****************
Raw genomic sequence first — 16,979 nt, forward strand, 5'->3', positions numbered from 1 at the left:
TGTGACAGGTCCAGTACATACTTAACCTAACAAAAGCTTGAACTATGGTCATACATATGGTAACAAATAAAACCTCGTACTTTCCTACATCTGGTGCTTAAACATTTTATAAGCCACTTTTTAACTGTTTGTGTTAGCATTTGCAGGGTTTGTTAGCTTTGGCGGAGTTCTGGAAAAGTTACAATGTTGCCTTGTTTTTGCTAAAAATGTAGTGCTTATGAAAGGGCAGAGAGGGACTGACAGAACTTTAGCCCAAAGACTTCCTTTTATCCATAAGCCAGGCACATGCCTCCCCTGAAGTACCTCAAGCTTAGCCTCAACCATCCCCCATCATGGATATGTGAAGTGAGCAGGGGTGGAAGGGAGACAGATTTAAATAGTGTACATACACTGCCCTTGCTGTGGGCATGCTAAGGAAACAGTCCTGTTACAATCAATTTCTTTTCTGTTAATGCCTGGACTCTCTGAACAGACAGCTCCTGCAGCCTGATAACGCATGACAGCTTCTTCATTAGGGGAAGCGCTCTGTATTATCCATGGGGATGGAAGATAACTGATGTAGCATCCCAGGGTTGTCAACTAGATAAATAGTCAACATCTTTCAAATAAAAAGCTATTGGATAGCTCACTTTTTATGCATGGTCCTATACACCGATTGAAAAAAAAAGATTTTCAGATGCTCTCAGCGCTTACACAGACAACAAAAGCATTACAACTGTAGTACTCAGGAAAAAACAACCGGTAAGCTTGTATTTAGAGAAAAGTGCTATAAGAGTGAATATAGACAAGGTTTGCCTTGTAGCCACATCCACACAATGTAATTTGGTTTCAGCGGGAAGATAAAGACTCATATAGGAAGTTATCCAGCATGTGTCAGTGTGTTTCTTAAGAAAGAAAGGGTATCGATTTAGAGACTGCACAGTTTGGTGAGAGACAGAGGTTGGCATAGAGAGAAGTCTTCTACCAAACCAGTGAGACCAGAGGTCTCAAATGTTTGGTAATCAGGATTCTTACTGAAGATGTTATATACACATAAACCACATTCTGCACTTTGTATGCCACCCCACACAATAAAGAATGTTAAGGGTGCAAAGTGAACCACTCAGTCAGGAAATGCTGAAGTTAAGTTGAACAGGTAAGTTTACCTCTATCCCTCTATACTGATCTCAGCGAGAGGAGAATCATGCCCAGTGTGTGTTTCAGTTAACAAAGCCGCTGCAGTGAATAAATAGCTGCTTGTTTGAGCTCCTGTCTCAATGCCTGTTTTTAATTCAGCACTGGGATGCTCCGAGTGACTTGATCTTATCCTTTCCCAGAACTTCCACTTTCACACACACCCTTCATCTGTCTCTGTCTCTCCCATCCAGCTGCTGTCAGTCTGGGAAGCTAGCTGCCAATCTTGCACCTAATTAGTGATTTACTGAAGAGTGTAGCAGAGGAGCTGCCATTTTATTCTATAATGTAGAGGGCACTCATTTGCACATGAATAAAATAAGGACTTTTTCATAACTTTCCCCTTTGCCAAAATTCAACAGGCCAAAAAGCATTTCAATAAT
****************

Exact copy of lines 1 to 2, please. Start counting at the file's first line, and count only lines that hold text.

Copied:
Raw genomic sequence first — 16,979 nt, forward strand, 5'->3', positions numbered from 1 at the left:
TGTGACAGGTCCAGTACATACTTAACCTAACAAAAGCTTGAACTATGGTCATACATATGGTAACAAATAAAACCTCGTACTTTCCTACATCTGGTGCTTAAACATTTTATAAGCCACTTTTTAACTGTTTGTGTTAGCATTTGCAGGGTTTGTTAGCTTTGGCGGAGTTCTGGAAAAGTTACAATGTTGCCTTGTTTTTGCTAAAAATGTAGTGCTTATGAAAGGGCAGAGAGGGACTGACAGAACTTTAGCCCAAAGACTTCCTTTTATCCATAAGCCAGGCACATGCCTCCCCTGAAGTACCTCAAGCTTAGCCTCAACCATCCCCCATCATGGATATGTGAAGTGAGCAGGGGTGGAAGGGAGACAGATTTAAATAGTGTACATACACTGCCCTTGCTGTGGGCATGCTAAGGAAACAGTCCTGTTACAATCAATTTCTTTTCTGTTAATGCCTGGACTCTCTGAACAGACAGCTCCTGCAGCCTGATAACGCATGACAGCTTCTTCATTAGGGGAAGCGCTCTGTATTATCCATGGGGATGGAAGATAACTGATGTAGCATCCCAGGGTTGTCAACTAGATAAATAGTCAACATCTTTCAAATAAAAAGCTATTGGATAGCTCACTTTTTATGCATGGTCCTATACACCGATTGAAAAAAAAAGATTTTCAGATGCTCTCAGCGCTTACACAGACAACAAAAGCATTACAACTGTAGTACTCAGGAAAAAACAACCGGTAAGCTTGTATTTAGAGAAAAGTGCTATAAGAGTGAATATAGACAAGGTTTGCCTTGTAGCCACATCCACACAATGTAATTTGGTTTCAGCGGGAAGATAAAGACTCATATAGGAAGTTATCCAGCATGTGTCAGTGTGTTTCTTAAGAAAGAAAGGGTATCGATTTAGAGACTGCACAGTTTGGTGAGAGACAGAGGTTGGCATAGAGAGAAGTCTTCTACCAAACCAGTGAGACCAGAGGTCTCAAATGTTTGGTAATCAGGATTCTTACTGAAGATGTTATATACACATAAACCACATTCTGCACTTTGTATGCCACCCCACACAATAAAGAATGTTAAGGGTGCAAAGTGAACCACTCAGTCAGGAAATGCTGAAGTTAAGTTGAACAGGTAAGTTTACCTCTATCCCTCTATACTGATCTCAGCGAGAGGAGAATCATGCCCAGTGTGTGTTTCAGTTAACAAAGCCGCTGCAGTGAATAAATAGCTGCTTGTTTGAGCTCCTGTCTCAATGCCTGTTTTTAATTCAGCACTGGGATGCTCCGAGTGACTTGATCTTATCCTTTCCCAGAACTTCCACTTTCACACACACCCTTCATCTGTCTCTGTCTCTCCCATCCAGCTGCTGTCAGTCTGGGAAGCTAGCTGCCAATCTTGCACCTAATTAGTGATTTACTGAAGAGTGTAGCAGAGGAGCTGCCATTTTATTCTATAATGTAGAGGGCACTCATTTGCACATGAATAAAATAAGGACTTTTTCATAACTTTCCCCTTTGCCAAAATTCAACAGGCCAAAAAGCATTTCAATAAT